Our Beautiful World

WHEN LAVA ENTERS THE SEA


Explosions at the Edge of an Active Lava Delta

When lava pours into the ocean at high rates from a lava-tube entry, beautiful and spectacular explosions called tephra jets commonly occur. With temperatures higher than 1,100 degrees C, lava can instantly transform seawater into steam, causing explosions that blasts hot rocks, water, and molten lava fragments into the air. In general, the more intense the incoming waves, the more energetic the tephra jets. The incoming waves disrupt the lava exiting the tube and increases the surface area of the molten stream that is exposed to seawater by more than 10 to 20 times.

The most violent and dangerous steam-driven explosions, however, occur when the leading edge of a growing lava delta suddenly subsides or collapses into the sea. The resulting disruption of the lava tube system within the delta forces seawater to mix with lava and hot rock surrounding the tube system in a confined environment.

For people standing on the delta or its leading edge, these sudden steam-driven
explosions can be fatal.

Types of Explosions

Based on observations during the growth of several lava deltas along Kilauea Volcano's southeast coast between 1992 and 1994, four general types of explosive interactions between lava and seawater have been identified;

1) Tephra jets and blasts typically occur when part of a lava delta completely
collapses into the sea.

2) Bubble bursts and littoral lava fountains may occur when the leading edge of a delta
subsides but doesn't slide away completely, which thereby allows seawater to infiltrate
the lava tube system.

Since a growing delta may collapse or subside at any time and the intensity of any one type of explosion may change suddenly, a growing lava delta is hazardous and should only be viewed from behind the former sea cliffs.

Complete collapse of lava delta triggers large tephra jets and blasts

A complete collapse of a delta's leading edge will sever lava tubes within the delta so that an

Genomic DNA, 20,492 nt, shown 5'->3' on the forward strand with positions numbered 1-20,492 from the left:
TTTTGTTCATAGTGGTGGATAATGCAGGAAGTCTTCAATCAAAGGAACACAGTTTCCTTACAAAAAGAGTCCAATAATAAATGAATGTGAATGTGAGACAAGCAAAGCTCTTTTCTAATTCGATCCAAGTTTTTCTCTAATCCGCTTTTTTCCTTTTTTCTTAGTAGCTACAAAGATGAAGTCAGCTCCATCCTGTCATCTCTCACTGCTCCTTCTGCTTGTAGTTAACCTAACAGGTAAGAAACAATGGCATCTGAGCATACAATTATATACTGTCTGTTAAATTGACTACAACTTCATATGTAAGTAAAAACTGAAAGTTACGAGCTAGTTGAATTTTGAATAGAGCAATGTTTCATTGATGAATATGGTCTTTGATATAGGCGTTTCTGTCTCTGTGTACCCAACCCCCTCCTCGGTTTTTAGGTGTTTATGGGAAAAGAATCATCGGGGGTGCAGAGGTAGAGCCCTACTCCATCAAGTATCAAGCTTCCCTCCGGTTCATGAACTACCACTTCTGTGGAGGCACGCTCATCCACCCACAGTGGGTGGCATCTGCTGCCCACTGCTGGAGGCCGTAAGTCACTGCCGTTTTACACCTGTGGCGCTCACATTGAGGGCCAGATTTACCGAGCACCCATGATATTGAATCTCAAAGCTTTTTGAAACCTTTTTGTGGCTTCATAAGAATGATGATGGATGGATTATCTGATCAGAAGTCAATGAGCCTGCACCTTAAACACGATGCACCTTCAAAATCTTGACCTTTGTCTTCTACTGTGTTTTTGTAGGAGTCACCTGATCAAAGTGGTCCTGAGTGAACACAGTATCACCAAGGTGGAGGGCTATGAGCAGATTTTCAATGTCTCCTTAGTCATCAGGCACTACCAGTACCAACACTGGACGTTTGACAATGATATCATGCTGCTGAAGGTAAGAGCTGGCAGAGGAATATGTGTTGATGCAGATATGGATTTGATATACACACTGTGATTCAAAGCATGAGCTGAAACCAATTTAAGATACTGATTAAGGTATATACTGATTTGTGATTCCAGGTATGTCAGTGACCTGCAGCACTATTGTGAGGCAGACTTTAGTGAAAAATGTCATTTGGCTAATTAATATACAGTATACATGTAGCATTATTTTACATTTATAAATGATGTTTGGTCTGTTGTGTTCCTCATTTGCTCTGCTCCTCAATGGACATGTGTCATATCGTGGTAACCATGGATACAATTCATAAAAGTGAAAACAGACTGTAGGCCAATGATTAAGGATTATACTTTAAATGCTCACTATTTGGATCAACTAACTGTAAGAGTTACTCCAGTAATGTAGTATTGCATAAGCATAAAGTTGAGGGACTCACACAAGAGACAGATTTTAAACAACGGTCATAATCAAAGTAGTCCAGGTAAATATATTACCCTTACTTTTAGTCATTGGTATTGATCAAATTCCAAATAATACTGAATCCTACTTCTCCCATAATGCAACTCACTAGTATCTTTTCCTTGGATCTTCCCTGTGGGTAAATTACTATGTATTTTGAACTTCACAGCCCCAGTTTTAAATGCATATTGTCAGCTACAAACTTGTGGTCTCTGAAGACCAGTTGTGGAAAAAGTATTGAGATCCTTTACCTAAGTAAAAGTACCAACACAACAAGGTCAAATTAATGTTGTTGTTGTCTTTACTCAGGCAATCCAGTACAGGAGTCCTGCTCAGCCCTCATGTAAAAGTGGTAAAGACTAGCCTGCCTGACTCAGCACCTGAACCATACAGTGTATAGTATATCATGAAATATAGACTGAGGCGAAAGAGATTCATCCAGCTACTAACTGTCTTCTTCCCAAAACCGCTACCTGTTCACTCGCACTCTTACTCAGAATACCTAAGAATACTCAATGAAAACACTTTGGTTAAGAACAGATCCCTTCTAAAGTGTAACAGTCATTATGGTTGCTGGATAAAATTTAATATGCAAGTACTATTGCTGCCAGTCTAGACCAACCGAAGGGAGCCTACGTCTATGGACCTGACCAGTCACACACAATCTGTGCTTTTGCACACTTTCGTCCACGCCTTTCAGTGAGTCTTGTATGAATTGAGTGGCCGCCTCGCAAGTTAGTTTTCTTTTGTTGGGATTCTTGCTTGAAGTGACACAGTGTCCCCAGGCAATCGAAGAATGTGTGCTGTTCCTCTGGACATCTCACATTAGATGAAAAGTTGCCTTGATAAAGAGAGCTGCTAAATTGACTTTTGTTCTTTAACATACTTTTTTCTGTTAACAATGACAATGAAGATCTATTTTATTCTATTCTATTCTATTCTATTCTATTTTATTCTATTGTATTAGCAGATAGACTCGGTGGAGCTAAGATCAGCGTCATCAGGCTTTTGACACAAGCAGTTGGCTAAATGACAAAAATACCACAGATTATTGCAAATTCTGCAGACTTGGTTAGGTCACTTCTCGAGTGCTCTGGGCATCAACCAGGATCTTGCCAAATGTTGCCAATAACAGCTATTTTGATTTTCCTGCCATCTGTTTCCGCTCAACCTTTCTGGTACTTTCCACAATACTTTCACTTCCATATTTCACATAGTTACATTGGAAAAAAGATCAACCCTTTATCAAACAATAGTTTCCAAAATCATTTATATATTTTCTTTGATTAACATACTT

open stream of lava pours into the sea and ***extreme***ly hot rocks adjacent to the lava tube
system are exposed to relatively cold seawater. When lava and seawater mix in such an
"open" environment, two types of explosions may be generated: tephra jets and blasts.


Tephra jets

A tephra jet is by far the most likely type of explosion a visitor is likely to witness after
a bench collapse has severed an active lava tube. Waves rushing against the open stream
of lava "explode" in a cloud of steam, hot water, molten spatter, and tephra fragments.
Where the spatter and tephra fall onto the delta's leading edge, a semicircular littoral
cone a few meters tall usually forms.


Visitors often walk on the sides of active littoral cones, unaware that the intensity
of explosions can increase at any time or that the cone could collapse into the sea
without warning.



Tephra blasts



Collapse of a growing lava delta exposes ***extreme***ly hot newly solidifed lava flows within the delta to seawater, triggering a type of steam explosion we call a blast. The explosive blast shatters the solidified lava flows of the delta into fragments and hurls them as far as 200 m inland! A collapse event on April 19, 1993, swept a man into the ocean and generated a relatively large blast that showered lava rocks 25 to 110 cm in diameter over an area equal
to about 3 football fields.

 

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